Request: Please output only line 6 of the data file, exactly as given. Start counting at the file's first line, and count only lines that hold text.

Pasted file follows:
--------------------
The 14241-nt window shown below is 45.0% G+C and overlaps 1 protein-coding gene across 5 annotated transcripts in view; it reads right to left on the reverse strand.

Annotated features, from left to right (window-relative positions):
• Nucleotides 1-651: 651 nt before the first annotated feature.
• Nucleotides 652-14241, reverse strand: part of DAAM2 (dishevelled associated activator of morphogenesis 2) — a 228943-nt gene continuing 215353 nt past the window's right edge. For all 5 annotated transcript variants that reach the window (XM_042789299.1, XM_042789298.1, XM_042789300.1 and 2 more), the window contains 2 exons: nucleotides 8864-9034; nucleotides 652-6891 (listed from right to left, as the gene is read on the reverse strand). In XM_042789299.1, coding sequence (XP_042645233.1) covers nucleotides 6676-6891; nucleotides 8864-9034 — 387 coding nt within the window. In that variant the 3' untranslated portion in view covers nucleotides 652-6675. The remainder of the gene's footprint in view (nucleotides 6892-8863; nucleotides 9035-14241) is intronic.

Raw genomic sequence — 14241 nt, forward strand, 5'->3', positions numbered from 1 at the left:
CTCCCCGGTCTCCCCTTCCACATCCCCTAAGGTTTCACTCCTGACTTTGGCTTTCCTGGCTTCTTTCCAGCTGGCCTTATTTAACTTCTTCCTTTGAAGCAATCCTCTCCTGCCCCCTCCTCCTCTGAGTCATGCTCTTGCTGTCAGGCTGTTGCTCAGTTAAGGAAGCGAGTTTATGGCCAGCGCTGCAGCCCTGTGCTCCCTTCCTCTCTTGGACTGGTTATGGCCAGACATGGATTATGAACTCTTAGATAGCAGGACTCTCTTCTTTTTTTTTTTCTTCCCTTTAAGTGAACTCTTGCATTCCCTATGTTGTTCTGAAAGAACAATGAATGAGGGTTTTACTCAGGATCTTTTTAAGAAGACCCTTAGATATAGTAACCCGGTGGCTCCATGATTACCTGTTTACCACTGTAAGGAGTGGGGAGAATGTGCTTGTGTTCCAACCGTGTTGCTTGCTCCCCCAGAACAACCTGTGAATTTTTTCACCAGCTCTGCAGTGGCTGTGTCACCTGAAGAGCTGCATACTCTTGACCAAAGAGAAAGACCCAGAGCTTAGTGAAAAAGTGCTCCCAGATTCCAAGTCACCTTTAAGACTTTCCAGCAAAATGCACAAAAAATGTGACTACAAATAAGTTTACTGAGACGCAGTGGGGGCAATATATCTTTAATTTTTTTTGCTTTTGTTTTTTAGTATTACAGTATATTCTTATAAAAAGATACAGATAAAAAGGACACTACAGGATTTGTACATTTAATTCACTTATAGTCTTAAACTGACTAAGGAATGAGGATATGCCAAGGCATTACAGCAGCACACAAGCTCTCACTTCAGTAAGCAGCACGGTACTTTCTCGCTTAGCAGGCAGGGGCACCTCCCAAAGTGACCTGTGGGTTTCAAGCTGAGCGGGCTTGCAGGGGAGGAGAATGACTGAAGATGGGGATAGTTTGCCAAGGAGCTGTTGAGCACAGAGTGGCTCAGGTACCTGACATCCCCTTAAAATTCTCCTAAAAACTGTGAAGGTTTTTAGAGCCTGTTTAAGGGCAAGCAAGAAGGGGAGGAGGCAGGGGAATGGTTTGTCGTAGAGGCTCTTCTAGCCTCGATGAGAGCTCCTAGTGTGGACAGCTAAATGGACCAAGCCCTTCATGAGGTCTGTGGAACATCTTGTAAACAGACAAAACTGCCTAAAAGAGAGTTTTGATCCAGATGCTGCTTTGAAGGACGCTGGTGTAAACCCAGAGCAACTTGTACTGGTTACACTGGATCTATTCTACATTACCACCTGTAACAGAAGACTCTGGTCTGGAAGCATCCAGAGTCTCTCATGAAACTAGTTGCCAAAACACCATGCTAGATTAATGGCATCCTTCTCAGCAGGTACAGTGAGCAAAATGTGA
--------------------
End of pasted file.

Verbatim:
CTCCCCGGTCTCCCCTTCCACATCCCCTAAGGTTTCACTCCTGACTTTGGCTTTCCTGGCTTCTTTCCAGCTGGCCTTATTTAACTTCTTCCTTTGAAGCAATCCTCTCCTGCCCCCTCCTCCTCTGAGTCATGCTCTTGCTGTCAGGCTGTTGCTCAGTTAAGGAAGCGAGTTTATGGCCAGCGCTGCAGCCCTGTGCTCCCTTCCTCTCTTGGACTGGTTATGGCCAGACATGGATTATGAACTCTTAGATAGCAGGACTCTCTTCTTTTTTTTTTTCTTCCCTTTAAGTGAACTCTTGCATTCCCTATGTTGTTCTGAAAGAACAATGAATGAGGGTTTTACTCAGGATCTTTTTAAGAAGACCCTTAGATATAGTAACCCGGTGGCTCCATGATTACCTGTTTACCACTGTAAGGAGTGGGGAGAATGTGCTTGTGTTCCAACCGTGTTGCTTGCTCCCCCAGAACAACCTGTGAATTTTTTCACCAGCTCTGCAGTGGCTGTGTCACCTGAAGAGCTGCATACTCTTGACCAAAGAGAAAGACCCAGAGCTTAGTGAAAAAGTGCTCCCAGATTCCAAGTCACCTTTAAGACTTTCCAGCAAAATGCACAAAAAATGTGACTACAAATAAGTTTACTGAGACGCAGTGGGGGCAATATATCTTTAATTTTTTTTGCTTTTGTTTTTTAGTATTACAGTATATTCTTATAAAAAGATACAGATAAAAAGGACACTACAGGATTTGTACATTTAATTCACTTATAGTCTTAAACTGACTAAGGAATGAGGATATGCCAAGGCATTACAGCAGCACACAAGCTCTCACTTCAGTAAGCAGCACGGTACTTTCTCGCTTAGCAGGCAGGGGCACCTCCCAAAGTGACCTGTGGGTTTCAAGCTGAGCGGGCTTGCAGGGGAGGAGAATGACTGAAGATGGGGATAGTTTGCCAAGGAGCTGTTGAGCACAGAGTGGCTCAGGTACCTGACATCCCCTTAAAATTCTCCTAAAAACTGTGAAGGTTTTTAGAGCCTGTTTAAGGGCAAGCAAGAAGGGGAGGAGGCAGGGGAATGGTTTGTCGTAGAGGCTCTTCTAGCCTCGATGAGAGCTCCTAGTGTGGACAGCTAAATGGACCAAGCCCTTCATGAGGTCTGTGGAACATCTTGTAAACAGACAAAACTGCCTAAAAGAGAGTTTTGATCCAGATGCTGCTTTGAAGGACGCTGGTGTAAACCCAGAGCAACTTGTACTGGTTACACTGGATCTATTCTACATTACCACCTGTAACAGAAGACTCTGGTCTGGAAGCATCCAGAGTCTCTCATGAAACTAGTTGCCAAAACACCATGCTAGATTAATGGCATCCTTCTCAGCAGGTACAGTGAGCAAAATGTGA